I have no problem calling out Google
when I think the company does questionable things, but I'm really at a complete loss over the desire of some in DC to attack the company these days. The best I can figure it out, they don't like the fact that Google is successful. Back in September there were those bizarrely clueless hearings
against Google, which displayed (yet again) a technically clueless Congress wanting to "do something" about a situation they clearly didn't understand.
It appears that we're starting to see the next step in this charade as Senators Herb Kohl and Mike Lee are calling for an antitrust investigation
by the FTC. Of course, we're pretty sure the FTC has been investigating Google for antitrust issues for a while now, so it seems a bit strange to send this letter (embedded below) now.
The letter is really quite ridiculous, and demonstrates the insanity of DC these days, where the highly misleading to downright bogus claims by lobbyists for one side are quoted by politicians as fact, with no admission where the numbers come from. Thankfully, the folks at TechFreedom wasted little time in writing what seems like the definitive response to Senators Kohl and Lee
. You really should read the whole thing, but just a snippet:
To begin with, the letter asserts that "Google faces competition from only one general search engine, Bing," suggesting that only Bing (and it, only ineffectively) could keep Google in check. In essence, the Senators are prejudging an essential question on which any case against Google would turn: market definition. But why would the market not include other tools for information retrieval? Is it not at least worth mentioning that more and more Internet users are finding information and spending time on social networks like Facebook and Twitter, while more and more advertisers are spending their money on these Google competitors? Isn't it clear that search itself is evolving from "ten blue links" into something more social, multi-faceted and interactive?
In a remarkable leap, the senators then identify the specific alleged abuse that Google’s alleged market power leads to: search bias. That's remarkable because, other than the breathless claims of disgruntled competitors (given plenty of air time at the September hearing), there is actually no evidence that search bias is, in fact, harmful to consumers—which is what antitrust is concerned with. (Read both sides of this debate in TechFreedom's free ebook, The Next Digital Decade: Essays on the Future of the Internet.)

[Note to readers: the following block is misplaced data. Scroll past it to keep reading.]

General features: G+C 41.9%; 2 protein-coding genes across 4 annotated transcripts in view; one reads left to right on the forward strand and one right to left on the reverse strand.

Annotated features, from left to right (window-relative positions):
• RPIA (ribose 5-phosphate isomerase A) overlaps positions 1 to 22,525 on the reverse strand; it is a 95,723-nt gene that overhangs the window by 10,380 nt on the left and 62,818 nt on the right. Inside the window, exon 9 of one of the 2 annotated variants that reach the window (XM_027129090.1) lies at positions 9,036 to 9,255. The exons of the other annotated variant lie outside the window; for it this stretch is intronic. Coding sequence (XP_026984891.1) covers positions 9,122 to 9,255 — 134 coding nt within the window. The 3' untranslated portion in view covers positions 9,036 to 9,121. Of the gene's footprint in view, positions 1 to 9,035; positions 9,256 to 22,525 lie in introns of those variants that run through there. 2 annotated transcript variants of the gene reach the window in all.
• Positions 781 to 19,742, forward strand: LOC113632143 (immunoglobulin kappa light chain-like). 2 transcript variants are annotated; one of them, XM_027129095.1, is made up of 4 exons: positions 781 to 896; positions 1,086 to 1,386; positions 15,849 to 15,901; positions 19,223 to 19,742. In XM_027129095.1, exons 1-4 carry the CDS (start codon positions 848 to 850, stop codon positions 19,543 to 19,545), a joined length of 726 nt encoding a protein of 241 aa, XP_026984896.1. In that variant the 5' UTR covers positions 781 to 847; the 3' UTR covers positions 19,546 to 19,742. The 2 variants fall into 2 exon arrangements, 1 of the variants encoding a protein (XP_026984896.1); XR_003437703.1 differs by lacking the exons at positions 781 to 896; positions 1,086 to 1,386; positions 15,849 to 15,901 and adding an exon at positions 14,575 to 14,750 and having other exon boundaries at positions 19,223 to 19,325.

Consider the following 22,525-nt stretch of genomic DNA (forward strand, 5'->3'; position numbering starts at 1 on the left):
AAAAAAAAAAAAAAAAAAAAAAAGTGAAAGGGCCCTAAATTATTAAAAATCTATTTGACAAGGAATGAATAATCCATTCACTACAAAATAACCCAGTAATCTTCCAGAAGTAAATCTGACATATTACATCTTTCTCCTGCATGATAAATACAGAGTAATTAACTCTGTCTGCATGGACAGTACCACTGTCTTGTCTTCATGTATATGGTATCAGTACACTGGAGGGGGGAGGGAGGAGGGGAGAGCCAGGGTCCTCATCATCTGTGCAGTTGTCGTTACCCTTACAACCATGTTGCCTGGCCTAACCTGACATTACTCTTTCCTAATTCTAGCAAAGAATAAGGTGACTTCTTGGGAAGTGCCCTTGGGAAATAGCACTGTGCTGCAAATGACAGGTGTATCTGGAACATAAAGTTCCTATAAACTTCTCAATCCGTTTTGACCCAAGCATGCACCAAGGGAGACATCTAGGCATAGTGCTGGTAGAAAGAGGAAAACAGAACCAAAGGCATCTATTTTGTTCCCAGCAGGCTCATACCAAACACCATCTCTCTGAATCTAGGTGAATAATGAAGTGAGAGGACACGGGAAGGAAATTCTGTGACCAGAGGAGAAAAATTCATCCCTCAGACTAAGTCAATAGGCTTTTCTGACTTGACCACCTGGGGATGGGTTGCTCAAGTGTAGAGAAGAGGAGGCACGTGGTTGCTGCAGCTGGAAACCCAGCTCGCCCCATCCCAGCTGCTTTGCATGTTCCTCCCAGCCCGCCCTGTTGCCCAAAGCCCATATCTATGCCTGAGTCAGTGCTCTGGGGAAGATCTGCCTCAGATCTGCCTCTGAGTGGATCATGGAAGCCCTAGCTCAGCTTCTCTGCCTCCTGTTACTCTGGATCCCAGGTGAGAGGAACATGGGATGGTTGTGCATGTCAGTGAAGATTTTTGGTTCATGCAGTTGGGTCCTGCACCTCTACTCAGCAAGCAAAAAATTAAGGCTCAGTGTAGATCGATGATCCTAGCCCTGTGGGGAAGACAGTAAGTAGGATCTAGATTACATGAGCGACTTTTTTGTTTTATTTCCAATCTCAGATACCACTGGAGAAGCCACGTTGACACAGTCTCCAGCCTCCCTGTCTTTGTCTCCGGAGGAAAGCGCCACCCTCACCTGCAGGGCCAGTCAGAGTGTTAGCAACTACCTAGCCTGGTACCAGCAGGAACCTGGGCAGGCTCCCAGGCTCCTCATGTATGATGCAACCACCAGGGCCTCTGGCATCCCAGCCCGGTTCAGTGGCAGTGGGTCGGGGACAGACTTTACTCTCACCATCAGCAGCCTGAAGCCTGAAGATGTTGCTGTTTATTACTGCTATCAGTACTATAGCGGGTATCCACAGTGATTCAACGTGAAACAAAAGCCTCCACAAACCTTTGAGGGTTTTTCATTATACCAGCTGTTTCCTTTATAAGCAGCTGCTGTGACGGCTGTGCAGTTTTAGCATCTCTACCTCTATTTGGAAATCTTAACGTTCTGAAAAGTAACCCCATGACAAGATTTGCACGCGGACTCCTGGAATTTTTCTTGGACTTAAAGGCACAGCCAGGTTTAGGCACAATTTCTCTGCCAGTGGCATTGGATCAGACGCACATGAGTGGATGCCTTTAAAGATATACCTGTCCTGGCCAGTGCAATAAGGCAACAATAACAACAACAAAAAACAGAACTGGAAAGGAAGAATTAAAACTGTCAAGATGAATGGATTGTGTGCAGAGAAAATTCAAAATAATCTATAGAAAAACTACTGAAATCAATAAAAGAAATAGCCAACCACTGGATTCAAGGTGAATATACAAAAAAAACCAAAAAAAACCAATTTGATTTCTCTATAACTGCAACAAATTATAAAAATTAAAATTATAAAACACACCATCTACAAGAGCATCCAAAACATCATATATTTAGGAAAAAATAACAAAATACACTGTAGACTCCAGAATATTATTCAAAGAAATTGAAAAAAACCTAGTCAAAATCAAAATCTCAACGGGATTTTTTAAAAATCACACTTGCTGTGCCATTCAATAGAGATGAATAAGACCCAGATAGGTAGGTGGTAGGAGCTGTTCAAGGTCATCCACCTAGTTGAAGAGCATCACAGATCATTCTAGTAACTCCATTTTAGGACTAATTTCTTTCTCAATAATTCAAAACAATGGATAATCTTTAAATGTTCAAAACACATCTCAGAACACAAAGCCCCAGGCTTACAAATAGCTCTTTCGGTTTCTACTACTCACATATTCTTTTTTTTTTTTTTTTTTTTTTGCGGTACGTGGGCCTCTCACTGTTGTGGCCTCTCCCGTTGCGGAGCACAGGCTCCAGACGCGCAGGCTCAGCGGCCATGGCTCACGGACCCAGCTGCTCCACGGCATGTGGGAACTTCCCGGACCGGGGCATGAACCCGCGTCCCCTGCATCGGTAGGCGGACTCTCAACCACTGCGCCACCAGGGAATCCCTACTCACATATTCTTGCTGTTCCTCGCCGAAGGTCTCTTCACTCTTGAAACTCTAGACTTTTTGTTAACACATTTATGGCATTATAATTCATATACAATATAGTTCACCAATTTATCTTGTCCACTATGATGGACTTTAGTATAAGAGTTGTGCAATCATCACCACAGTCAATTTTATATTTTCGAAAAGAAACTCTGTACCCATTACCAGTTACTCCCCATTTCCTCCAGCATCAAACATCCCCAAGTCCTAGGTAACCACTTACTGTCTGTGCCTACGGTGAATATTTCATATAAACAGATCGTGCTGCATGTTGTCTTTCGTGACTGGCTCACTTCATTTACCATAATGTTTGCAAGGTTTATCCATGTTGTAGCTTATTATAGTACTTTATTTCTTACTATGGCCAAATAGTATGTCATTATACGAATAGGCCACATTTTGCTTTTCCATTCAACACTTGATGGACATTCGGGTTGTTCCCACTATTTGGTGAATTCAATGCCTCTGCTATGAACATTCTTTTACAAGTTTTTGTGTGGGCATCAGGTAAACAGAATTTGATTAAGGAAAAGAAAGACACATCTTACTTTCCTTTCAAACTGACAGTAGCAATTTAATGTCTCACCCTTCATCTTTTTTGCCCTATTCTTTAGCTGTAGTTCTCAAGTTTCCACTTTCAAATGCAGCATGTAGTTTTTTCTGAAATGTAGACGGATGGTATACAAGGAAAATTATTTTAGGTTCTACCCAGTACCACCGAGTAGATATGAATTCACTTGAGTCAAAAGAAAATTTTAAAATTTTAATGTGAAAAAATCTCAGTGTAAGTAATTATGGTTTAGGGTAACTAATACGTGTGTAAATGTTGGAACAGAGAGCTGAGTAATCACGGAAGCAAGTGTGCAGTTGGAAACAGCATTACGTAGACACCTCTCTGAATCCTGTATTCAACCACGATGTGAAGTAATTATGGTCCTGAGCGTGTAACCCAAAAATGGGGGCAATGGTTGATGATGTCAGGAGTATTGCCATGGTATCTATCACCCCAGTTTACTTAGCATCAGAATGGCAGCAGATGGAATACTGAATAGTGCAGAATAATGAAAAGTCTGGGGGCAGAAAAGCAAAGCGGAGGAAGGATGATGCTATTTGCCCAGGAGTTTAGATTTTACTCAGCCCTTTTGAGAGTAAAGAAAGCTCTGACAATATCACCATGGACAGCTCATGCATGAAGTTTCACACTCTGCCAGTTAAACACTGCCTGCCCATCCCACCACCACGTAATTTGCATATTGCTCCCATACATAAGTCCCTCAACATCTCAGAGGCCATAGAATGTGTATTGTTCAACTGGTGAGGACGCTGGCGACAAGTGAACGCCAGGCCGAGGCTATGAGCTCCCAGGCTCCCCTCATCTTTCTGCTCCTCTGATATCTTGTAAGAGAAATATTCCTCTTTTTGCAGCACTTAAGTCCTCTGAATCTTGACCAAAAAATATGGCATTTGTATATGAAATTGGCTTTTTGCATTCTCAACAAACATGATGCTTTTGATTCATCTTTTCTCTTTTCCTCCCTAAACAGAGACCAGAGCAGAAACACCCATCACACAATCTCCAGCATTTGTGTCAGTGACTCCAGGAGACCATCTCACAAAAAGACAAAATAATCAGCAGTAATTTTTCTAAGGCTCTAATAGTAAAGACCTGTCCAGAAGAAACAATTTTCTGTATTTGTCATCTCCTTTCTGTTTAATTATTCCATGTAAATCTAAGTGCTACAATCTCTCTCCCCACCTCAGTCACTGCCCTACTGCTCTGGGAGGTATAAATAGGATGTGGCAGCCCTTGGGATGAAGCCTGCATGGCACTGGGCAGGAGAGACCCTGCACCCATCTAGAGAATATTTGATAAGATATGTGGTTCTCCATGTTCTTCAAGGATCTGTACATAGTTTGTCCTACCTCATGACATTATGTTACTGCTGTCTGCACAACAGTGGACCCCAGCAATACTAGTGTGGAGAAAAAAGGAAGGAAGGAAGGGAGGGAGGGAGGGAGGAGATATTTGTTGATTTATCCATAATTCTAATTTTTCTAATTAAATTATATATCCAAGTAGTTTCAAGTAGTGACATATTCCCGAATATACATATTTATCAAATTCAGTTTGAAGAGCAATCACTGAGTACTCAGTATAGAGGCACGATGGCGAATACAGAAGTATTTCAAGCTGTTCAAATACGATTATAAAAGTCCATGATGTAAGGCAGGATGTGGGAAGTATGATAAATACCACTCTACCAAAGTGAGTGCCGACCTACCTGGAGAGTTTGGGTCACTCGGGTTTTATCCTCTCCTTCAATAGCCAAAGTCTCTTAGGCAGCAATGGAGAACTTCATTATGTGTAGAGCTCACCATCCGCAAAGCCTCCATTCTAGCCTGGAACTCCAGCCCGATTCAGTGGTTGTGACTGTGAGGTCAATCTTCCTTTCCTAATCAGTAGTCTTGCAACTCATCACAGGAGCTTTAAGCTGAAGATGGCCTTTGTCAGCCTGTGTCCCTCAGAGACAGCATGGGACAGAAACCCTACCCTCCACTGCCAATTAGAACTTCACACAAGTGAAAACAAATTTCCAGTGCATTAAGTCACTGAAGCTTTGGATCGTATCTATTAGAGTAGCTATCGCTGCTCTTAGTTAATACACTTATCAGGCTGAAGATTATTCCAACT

As our colleague, Josh Wright, has thoroughly demonstrated, this "own-content" bias is actually an infrequent phenomenon and is simply not consistent with an actionable claim of anticompetitive foreclosure. Moreover, among search engines, Google references its own content far less frequently than does Bing (which favors Microsoft content in the first search result when no other search engine does so more than twice as often as Google favors its own content).
Making matters even more ridiculous is that the Senators parrot the claims of Google competitors/companies, who seem to just be jealous of Google, without questioning the sources. Thankfully, TechFreedom is around to step up and help provide some context and debunk some of the more ridiculous claims:
The letter also reports, again with no caveats, claims by the CEOs of Yelp! and Nextag that "75 percent of Yelp!'s web traffic consists of consumers who find its website as a result of Google searches, and . . . 65 percent of Nextag's traffic originates from Google searches," and that losing this much traffic to Google preferencing its own content would be catastrophic. But the letter fails to mention that most searches for brand names on Google are "navigational" rather than "informational." As Google competitor Expedia’s CEO recently explained:
The majority of, at least Expedia’s, and I believe Hotel.com’s traffic that comes from search to our site actually come through people searching for Expedia, for example. So in typing in Expedia in Google or so on, typing in Hotels.com in Google. So of the 25% for Expedia, for example, the majority of that traffic is someone who’s already looking for Expedia, and that person is going to find Expedia one way or the other because they are searching for something very specific. (Expedia earnings call, 10/28/10, quoted here).